Although the compaction of MUPS tablets has been widely researched, there is scarce information on the impact of changing the punch face configuration. A study comparing round-flat and elliptical biconvex-shaped MUPS tablets reported slower drug release from the elliptical biconvex MUPS tablets, and it was suggested that the latter experienced less coat damage (Dreu et al., 2011). With very limited studies on how different tablet shapes or punch face configurations affect MUPS tableting, this study was initiated to investigate the influence of changing the tablet punch face configurations. As such, the following experimental design was conceived for this study. Different round punch face configurations were used to fabricate MUPS tablets, including concave-faced standard concave (CFSC), concave-faced deep concave (CFDC), FFBE and FFRE. Cross sectional diagrams of these punch face configurations are shown in Fig. 1. The tablets were produced at either low (2 kN) or high (8 kN) compaction force. Pellets coated with either ethylcellulose (EC) or acrylic (AC) were compacted with MCC as the filler excipient. The elastic recovery, ejection force, and compaction energy values were determined from the compaction simulator. After tableting, the resultant tablets were characterized for their tensile strength and the extent of pellet coat damage was assessed by comparing the drug release profiles between compacted and uncompacted pellets. An ideal punch face configuration for MUPS tablets should be capable of producing mechanically strong tablets with minimal pellet coat damage.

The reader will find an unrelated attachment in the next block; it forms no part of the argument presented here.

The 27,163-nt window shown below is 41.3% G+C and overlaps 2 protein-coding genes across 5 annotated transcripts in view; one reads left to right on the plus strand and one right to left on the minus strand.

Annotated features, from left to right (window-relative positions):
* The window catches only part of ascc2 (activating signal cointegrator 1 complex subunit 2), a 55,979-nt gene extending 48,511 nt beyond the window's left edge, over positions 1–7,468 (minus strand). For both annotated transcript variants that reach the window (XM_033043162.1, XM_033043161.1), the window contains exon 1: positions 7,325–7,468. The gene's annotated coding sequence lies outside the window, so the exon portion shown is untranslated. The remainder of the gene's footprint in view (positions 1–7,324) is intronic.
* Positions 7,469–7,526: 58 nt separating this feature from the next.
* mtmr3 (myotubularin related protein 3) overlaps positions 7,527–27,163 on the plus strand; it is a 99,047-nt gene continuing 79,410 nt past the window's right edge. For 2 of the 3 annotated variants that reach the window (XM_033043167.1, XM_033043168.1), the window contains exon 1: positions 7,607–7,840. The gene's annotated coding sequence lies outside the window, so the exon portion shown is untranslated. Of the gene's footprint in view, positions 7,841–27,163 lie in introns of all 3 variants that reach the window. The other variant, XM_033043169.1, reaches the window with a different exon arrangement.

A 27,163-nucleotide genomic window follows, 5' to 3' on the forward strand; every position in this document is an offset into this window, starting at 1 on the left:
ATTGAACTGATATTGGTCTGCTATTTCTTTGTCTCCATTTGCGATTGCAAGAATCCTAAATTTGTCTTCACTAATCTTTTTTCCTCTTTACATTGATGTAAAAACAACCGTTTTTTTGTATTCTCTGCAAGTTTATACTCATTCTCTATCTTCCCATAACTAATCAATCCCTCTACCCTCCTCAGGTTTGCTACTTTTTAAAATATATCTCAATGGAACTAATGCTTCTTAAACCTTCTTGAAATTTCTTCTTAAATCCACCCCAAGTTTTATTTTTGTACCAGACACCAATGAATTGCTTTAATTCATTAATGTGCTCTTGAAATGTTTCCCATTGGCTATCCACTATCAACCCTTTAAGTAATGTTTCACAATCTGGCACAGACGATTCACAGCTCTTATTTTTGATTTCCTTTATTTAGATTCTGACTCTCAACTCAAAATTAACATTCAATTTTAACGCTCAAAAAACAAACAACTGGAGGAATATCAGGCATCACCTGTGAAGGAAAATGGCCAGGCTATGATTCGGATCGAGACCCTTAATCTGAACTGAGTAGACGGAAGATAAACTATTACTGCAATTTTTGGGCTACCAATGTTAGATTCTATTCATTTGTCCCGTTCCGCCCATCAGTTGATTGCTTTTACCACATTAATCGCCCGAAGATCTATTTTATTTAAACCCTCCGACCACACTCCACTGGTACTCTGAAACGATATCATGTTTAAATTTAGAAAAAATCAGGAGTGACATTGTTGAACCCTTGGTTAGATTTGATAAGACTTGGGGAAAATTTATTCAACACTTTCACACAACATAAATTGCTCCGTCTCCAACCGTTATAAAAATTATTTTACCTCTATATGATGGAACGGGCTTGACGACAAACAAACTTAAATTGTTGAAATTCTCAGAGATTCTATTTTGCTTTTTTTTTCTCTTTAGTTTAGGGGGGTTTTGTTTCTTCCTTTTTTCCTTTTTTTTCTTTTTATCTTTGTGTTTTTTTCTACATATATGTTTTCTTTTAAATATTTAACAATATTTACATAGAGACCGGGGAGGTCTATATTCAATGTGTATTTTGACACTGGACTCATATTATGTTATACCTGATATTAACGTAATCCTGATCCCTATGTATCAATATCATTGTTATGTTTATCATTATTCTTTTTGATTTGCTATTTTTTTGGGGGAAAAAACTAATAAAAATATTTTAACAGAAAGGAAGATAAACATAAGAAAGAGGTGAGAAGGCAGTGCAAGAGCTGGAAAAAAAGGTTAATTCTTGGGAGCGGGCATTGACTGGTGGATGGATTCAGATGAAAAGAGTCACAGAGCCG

Read more here


The model drug was metformin hydrochloride (MET; Granules India Limited, India). Sugar cores (Suglets® 500–600 μm, Colorcon, USA) were layered with drug, followed by coating with EC or AC to produce sustained release pellets. Hydroxypropyl methylcellulose (Methocel VLV, Dow Chemical, USA) and polyvinylpyrrolidone (Plasdone C-15, Ashland, USA) were used in drug-layering onto the sugar cores. For the EC coat, aqueous EC dispersion (Surelease®, Colorcon, USA) was used.

Daniel Robin Thio, Natalia Veronica, Paul Wan Sia Heng, Lai Wah Chan, Tableting of coated multiparticulates: Influences of punch face configurations, International Journal of Pharmaceutics, 2024, 123863, ISSN 0378-5173,

Read more on MUPS:


You might also like